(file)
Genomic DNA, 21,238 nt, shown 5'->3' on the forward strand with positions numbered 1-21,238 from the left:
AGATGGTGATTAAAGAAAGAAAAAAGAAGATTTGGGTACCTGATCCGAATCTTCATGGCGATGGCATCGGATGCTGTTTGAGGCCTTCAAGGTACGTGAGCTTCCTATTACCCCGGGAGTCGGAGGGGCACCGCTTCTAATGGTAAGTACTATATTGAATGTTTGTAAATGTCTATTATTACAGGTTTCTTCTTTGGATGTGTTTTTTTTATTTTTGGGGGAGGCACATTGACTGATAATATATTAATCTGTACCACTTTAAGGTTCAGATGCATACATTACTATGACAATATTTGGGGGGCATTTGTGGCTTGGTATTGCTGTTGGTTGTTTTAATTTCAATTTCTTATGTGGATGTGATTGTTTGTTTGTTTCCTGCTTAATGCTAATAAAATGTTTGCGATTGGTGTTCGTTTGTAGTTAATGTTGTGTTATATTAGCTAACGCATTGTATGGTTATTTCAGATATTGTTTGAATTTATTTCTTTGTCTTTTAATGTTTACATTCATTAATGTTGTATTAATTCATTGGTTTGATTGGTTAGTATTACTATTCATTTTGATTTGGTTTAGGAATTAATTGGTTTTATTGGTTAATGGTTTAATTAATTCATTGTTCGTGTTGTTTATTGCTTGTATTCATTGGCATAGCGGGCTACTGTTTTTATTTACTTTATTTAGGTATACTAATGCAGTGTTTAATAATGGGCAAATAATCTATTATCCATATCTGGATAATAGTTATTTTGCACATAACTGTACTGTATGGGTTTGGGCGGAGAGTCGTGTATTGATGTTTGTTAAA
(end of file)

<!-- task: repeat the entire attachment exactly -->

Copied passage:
Genomic DNA, 21,238 nt, shown 5'->3' on the forward strand with positions numbered 1-21,238 from the left:
AGATGGTGATTAAAGAAAGAAAAAAGAAGATTTGGGTACCTGATCCGAATCTTCATGGCGATGGCATCGGATGCTGTTTGAGGCCTTCAAGGTACGTGAGCTTCCTATTACCCCGGGAGTCGGAGGGGCACCGCTTCTAATGGTAAGTACTATATTGAATGTTTGTAAATGTCTATTATTACAGGTTTCTTCTTTGGATGTGTTTTTTTTATTTTTGGGGGAGGCACATTGACTGATAATATATTAATCTGTACCACTTTAAGGTTCAGATGCATACATTACTATGACAATATTTGGGGGGCATTTGTGGCTTGGTATTGCTGTTGGTTGTTTTAATTTCAATTTCTTATGTGGATGTGATTGTTTGTTTGTTTCCTGCTTAATGCTAATAAAATGTTTGCGATTGGTGTTCGTTTGTAGTTAATGTTGTGTTATATTAGCTAACGCATTGTATGGTTATTTCAGATATTGTTTGAATTTATTTCTTTGTCTTTTAATGTTTACATTCATTAATGTTGTATTAATTCATTGGTTTGATTGGTTAGTATTACTATTCATTTTGATTTGGTTTAGGAATTAATTGGTTTTATTGGTTAATGGTTTAATTAATTCATTGTTCGTGTTGTTTATTGCTTGTATTCATTGGCATAGCGGGCTACTGTTTTTATTTACTTTATTTAGGTATACTAATGCAGTGTTTAATAATGGGCAAATAATCTATTATCCATATCTGGATAATAGTTATTTTGCACATAACTGTACTGTATGGGTTTGGGCGGAGAGTCGTGTATTGATGTTTGTTAAA